Initially constructed in 1598 and rebuilt in 1640 with nineteenth century alterations to the parapet. The triangular cutwaters are chamfered at the top and closely set corbals support the overhanging parapet. The southern arch has been widened on the west side to allow a change in the road alignment."

The bridge is Grade II listed.

William Grainge writing in 1871 ("Harrogate and the Forest of Knaresborough") says . . . . ."The village of Hampsthwaite is situated on the southern side of the river Nidd, over which there is a narrow stone bridge of three arches; two brooks from each side of the village here flow into the river. The church is situate on the right hand, on a piece of ground at some period left by the waters of the Nidd. Like the other old churches of the forest, it is as near the outside of the parish as it is possible to place it. Viewed from the bridge in connection with the river, the village and church form a very pretty picture".

A later writer in 1894 was Harry Speight. In "Nidderdale and the garden of the Nidd" he describes his approach from the north and says . . . . ."we soon descend upon the ample river again at Hampsthwaite. The scene here is very picturesque, though the old church looks dangerously near the river, the water at this point (which has now a wide and ordinarily shallow spread) having made evident recent encroachments. A protective wall, preventing a destructive side-wash, has been built, and this in conjunction with increased drainage and cultivation, reducing the power of floods, has doubtless saved the church from the fate that befell the old river-side church at Ripley . . . . .the Roman road from Aldborough to Ripley . . . . .crossed the river at this point. The paved ford has no doubt been long buried by the flood-gravel of 15 centuries. At Hampsthwaite, within view of the river and the ford, there was no doubt at that time a guard and post-house (taberna diversora) where passports were examined and where the public couriers might change horses, or despatch messengers in cases requiring special urgency."

No mention of the bridge by Mr Speight!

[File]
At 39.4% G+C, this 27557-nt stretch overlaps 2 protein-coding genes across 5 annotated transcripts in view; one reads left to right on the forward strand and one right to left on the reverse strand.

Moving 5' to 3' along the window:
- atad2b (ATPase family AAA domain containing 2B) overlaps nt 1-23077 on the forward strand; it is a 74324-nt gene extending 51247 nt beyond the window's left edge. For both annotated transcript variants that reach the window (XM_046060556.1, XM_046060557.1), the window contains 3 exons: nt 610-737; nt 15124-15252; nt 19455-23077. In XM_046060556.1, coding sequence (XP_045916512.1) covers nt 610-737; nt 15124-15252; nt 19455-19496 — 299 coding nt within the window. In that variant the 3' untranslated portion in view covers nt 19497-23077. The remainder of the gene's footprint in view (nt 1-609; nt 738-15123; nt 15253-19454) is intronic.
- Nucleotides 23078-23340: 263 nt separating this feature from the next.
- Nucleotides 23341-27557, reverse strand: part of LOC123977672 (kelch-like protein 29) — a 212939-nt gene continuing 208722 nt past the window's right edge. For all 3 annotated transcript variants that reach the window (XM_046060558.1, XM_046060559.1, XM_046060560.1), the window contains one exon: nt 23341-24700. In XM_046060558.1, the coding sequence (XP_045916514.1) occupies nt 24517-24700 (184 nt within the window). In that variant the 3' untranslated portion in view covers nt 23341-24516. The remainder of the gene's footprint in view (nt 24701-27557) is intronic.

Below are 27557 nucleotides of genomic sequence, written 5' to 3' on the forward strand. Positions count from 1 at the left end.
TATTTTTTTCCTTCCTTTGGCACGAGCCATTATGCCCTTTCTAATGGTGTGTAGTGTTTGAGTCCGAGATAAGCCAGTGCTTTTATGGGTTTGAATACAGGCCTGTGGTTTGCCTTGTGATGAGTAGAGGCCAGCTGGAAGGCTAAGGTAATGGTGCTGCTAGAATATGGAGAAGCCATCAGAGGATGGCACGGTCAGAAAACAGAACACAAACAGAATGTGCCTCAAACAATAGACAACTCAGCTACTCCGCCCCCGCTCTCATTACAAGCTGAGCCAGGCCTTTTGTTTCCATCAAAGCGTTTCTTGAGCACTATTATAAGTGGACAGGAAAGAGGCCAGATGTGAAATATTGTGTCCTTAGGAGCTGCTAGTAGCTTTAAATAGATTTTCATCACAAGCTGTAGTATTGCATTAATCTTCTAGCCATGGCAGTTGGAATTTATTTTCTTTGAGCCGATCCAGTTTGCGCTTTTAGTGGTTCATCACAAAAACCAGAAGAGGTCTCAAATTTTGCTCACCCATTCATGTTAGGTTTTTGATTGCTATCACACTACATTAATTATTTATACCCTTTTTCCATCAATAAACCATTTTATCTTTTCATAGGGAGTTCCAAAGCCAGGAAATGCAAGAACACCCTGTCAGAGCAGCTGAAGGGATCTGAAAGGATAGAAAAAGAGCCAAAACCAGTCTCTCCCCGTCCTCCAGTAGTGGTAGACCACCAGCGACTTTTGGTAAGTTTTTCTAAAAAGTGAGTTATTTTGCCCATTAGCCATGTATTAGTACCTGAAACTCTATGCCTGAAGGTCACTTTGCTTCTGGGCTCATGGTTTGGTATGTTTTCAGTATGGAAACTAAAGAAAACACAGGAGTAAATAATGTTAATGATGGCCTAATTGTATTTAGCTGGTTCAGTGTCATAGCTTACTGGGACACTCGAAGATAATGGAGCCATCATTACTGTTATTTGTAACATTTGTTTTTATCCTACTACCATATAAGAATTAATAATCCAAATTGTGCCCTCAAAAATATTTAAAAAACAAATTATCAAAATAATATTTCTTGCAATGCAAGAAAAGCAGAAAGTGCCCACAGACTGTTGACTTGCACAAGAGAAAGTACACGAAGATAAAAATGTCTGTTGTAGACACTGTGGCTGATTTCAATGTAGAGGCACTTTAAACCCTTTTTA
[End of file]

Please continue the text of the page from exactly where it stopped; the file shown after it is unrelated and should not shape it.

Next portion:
A local antiquarian writing in 1904 commented "Fred Barker (mason) of Hampsthwaite told me recently that the bridge at one time only had a very low parapet about 9" high (in one stone) and that his father had once seen a pig leap over this into the river when they were attempting to drive it across. Soon after this the existing parapet was built (by Barker)".

. . . . . the bridge withstanding the flood-waters of 1968 . . . . .

Link to http://archive.hampsthwaite.org.uk/history/images/Hampsthwaite%20Flood%202nd%20July%201968/images/1000/BridgeFlood1000a.jpg
http://archive.hampsthwaite.org.uk/history/images/Hampsthwaite%20Flood%202nd%20July%201968/images/1000/BridgeFlood1000b.jpg - click for full size image
http://archive.hampsthwaite.org.uk/history/images/Hampsthwaite%20Flood%202nd%20July%201968/images/1000/NiddFlood1000.jpg - click for full size image
http://archive.hampsthwaite.org.uk/history/images/Hampsthwaite%20Flood%202nd%20July%201968/images/1000/GreenFlood1000.jpg - click for full size image

For more photos depicting the flood of 2nd July 1968 click here.

Hampsthwaite Bridge is now closed to heavy vehicles!
Hampsthwaite Bridge is now closed to heavy vehicles!
Hampsthwaite Bridge

In its Conservation Area document published 2009 Harrogate Borough Council says "Hampsthwaite Bridge offers an imposing entrance to the village from the north, offering spectacular views across the River Nidd and up the side of this scenic valley. The bridge itself is of stone and has three segmental arches . . . . .in coarsed squared gritstone . . . . .

Initially constructed in 1598 and rebuilt in 1640 with nineteenth century alterations to the parapet. The triangular cutwaters are chamfered at the top and closely set corbals support the overhanging parapet. The southern arch has been widened on the west side to allow a change in the road alignment."

Link to http://archive.hampsthwaite.org.uk/history/images/1000/Bridge1000b.jpg